• Diane finally kicked Libby out after Libby killed Diane's dog. (Albeit she was provoked and it was mostly accidental.)
    • This is how Krissi Cates' parents responded when Krissi admitted she lied about Ben molesting her.
  • Tomboy and Girly Girl: Not so much in looks, but Diane is the outspoken, take-action sister compared to Patty.
  • Took a Level in Kindness: Libby grows throughout the book. Becoming more proactive, she also becomes more inclined to do kind things, in her own way. Like ensuring that Krissi leaves with the lotion bottles Krissi stole from her, knowing the emotional validation was necessary to her.
    • Trey, once he grows up and gets out of Kinnakee.
  • Tragic Villain: Krissi. She lies about Ben molesting her and in doing so condemns him to prison, but it's clear that she is utterly destroyed by her poor choices (which also end up wrecking her family).
  • Troubled Backstory Flashback: This trope is written into the structure of the story itself. The book is split between the perspective of Libby Day as an adult in the modern day, and the day of the murders from the point of view of various people.
  • Troubling Unchildlike Behaviour: All over the place. Fifteen-year-old Ben drinks, is sexually active, smokes dope and kills a cow because he wanted to impress Trey and Diondra, Michelle spies on people so she can blackmail them, and Krissi Cates kisses a boy much older than she is, then makes up all the "sex stuff" they did to impress her friends. The only 'normal' child in the novel seems to have been Debby.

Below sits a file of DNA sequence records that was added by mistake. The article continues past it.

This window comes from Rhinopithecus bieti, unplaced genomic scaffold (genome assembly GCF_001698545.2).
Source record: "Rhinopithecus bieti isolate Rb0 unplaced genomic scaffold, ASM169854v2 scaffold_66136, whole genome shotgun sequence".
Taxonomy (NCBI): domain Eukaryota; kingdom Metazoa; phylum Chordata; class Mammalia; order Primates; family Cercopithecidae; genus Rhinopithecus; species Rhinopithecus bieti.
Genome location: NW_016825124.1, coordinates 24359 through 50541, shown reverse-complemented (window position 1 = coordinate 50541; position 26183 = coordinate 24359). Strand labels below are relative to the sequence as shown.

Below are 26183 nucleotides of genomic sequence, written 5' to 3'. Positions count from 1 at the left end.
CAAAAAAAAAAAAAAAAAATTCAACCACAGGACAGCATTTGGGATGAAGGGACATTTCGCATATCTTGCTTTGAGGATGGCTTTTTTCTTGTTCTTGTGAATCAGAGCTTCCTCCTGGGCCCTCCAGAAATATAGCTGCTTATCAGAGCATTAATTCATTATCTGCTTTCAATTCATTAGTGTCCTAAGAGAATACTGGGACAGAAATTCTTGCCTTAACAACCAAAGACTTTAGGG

• Libby apparently started out fairly normal, but after seeing her family killed at the ripe old age of seven, she became violently angry and depressed. The reason her aunt kicked her out of her home was because Libby killed Diane's dog, and this was after Libby had already totaled Diane's car, stolen her credit cards, and broken Diane's nose multiple times.
  • Violently Protective Girlfriend: Diondra is a huge deconstruction. She often acts extremely to protect herself and, to a lesser extent, Ben, even goading him along in killing Michelle, claiming that she is doing this. However, she's also shown to be very cruel, selfish, and bullying to Ben.
  • Wham Line: A few:
    • '"I'm here" said the Day Girl.'.
    • "Shhh, the baby's kicking."
  • Would Hurt a Child:
    • Diondra outright strangles Michelle and she likely would have killed Libby if Ben had agreed to bring her back.
    • Calvin Diehl kills Debby, but he certainly didn't want to and views this as crossing the Moral Event Horizon.
  • Wouldn't Hurt a Child: Runner insists, rather randomly, "I don't kill girls. I wouldn't kill a little girl."
  • Your Days Are Numbered: Runner tells Libby he has cirrhosis of the liver. With his drinking habits, it's not much of a surprise.